Wednesday, June 8, 2011

Blasts from the Past, Day 8


Today's pick is Only Yesterday by Frederick Lewis Allen. This is the very first book I narrated for Blackstone back in 1989. It's the sort of book no one writes anymore: a charming, breezy, informative bit of popular history with no agenda to promote and no axe to grind. Allen wrote for a post-war generation newly awash in technological marvels who found comfort in revisiting a simpler, less hectic time; a time that, after the horrors of the Depression and World War II, must have seemed as distant as Ancient Greece.

The recording was made on that wonderful little Akai cassette deck I mentioned earlier, and it's remarkably crisp and clear. You can also hear a healthy dose of the print-through or "echo" I also mentioned. They managed to clean up the quieter parts, but you can't get it out from under the voice itself, and in the breaths and short pauses you can hear little bursts of it. If you listen in the car you won't notice, but over headphones it's a little disconcerting.

In 1989 I was living in a tiny, one-bedroom apartment in Washington, D.C., so this must have been done in the single closet off the living room, though I have a memory of sitting at a little desk in my bedroom reading this. Honestly, I recorded just about anywhere in those days, depending on how hot it was or what sort of noises the neighbors were making. I never worried about it, because I could tell if things were amiss and would just throw up another blanket or move closer to the microphone. I even recorded a book in the bathroom of a Holiday Inn in Raleigh, N.C. while visiting my father, who was sick in the hospital at the time. If you were smart about it no one would notice, and I doubt I could listen to those old books now and determine were I was when. Even today my home studio is a little appalling-looking, but I don't care, it's how it sounds that matters. You can spend a fortune on booths and equipment but if you don't know how to use them it doesn't matter.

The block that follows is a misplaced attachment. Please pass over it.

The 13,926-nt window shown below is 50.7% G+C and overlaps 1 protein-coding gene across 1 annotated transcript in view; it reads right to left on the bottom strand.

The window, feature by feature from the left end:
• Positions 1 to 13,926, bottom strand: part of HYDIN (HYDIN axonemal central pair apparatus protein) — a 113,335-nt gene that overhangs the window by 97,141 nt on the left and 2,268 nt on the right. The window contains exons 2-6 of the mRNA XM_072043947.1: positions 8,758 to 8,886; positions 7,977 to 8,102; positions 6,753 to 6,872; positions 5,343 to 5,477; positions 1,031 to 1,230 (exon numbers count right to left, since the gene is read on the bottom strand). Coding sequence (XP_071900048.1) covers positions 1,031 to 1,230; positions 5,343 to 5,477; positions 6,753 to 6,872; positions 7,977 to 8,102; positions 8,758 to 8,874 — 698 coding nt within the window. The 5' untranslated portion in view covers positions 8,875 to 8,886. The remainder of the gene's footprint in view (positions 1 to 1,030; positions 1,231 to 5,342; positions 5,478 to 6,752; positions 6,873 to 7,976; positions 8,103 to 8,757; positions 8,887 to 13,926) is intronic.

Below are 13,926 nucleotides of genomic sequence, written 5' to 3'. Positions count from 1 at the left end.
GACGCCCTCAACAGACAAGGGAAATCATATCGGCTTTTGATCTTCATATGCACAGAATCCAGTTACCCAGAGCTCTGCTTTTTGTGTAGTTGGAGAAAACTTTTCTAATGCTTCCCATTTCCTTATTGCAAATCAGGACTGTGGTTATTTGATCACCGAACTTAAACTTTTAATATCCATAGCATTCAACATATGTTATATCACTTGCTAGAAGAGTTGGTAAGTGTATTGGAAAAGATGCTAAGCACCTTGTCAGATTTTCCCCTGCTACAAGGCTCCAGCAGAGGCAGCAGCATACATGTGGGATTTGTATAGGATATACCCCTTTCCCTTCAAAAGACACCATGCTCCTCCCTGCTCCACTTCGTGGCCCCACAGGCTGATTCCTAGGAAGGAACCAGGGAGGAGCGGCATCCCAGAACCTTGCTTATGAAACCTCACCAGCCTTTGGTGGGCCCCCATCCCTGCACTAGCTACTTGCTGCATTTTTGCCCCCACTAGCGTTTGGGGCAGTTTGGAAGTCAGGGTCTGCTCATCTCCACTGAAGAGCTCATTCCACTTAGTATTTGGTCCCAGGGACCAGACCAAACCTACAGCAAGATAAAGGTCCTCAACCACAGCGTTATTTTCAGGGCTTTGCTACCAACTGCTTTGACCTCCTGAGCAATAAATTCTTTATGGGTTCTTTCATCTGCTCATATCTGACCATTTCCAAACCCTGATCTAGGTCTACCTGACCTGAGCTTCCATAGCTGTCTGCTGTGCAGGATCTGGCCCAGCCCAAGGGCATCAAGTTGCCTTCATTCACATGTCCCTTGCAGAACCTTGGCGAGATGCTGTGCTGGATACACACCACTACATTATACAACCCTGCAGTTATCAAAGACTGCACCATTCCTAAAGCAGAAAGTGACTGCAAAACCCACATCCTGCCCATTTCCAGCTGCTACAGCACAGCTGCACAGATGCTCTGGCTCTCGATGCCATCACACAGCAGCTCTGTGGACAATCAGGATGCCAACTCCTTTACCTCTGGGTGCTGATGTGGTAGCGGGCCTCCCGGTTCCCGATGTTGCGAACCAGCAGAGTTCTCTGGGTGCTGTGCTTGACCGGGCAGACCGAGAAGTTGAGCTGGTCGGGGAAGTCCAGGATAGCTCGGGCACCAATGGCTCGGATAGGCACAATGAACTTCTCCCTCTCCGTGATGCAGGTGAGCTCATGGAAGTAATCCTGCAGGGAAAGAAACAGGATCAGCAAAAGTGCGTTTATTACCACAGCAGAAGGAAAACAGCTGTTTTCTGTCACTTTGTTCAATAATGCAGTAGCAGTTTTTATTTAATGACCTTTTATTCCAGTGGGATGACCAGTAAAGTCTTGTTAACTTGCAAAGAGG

A word about the narration style. After joining the Library of Congress program, I devoted a considerable amount of energy to trying to sound like Alexander Scourby. I failed. It's a little embarrassing to listen to now, and I couldn't replicate it if I tried. There's also a certain blandness to the approach, which is partly attributable to the need for efficiency (punch-ins could be audible and it was important to keep them to a minimum) and partly to confusing Scourby's legendary ease and fluidity with emotional detachment from the text. But I think it's more than listenable, though it would be fun to do it again and warm it up a bit.

5 comments:

  1. Please don't mess with your voice. You have a very nice distinctive voice and it'd be a shame to mess it up. I love your performance of Mark Twain and look forward to the second and third installments of the autobiography.

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  2. I wondered about whether the punchins were audible when you mentioned them before. My experience with tape decks (granted, this was in a dinky radio station about 40 years ago!) was that starting and stopping a tape usually left an audible click on the recording. I spent a lot of time with that red grease pencil and splicing tape trying to clean stuff like that up.

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  3. ...Oh, and speaking of Mark Twain: I see you're on the calendar for "Innocents Abroad" for Blackstone. Not to burden you with still more work, but how's about adding "Roughing It" to the list...?

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  4. Tad, you're right, you had to look for really good reel-to-reels and cassette decks that didn't leave a pop when you punched in.

    "Roughing It" is on the schedule for December, I think.

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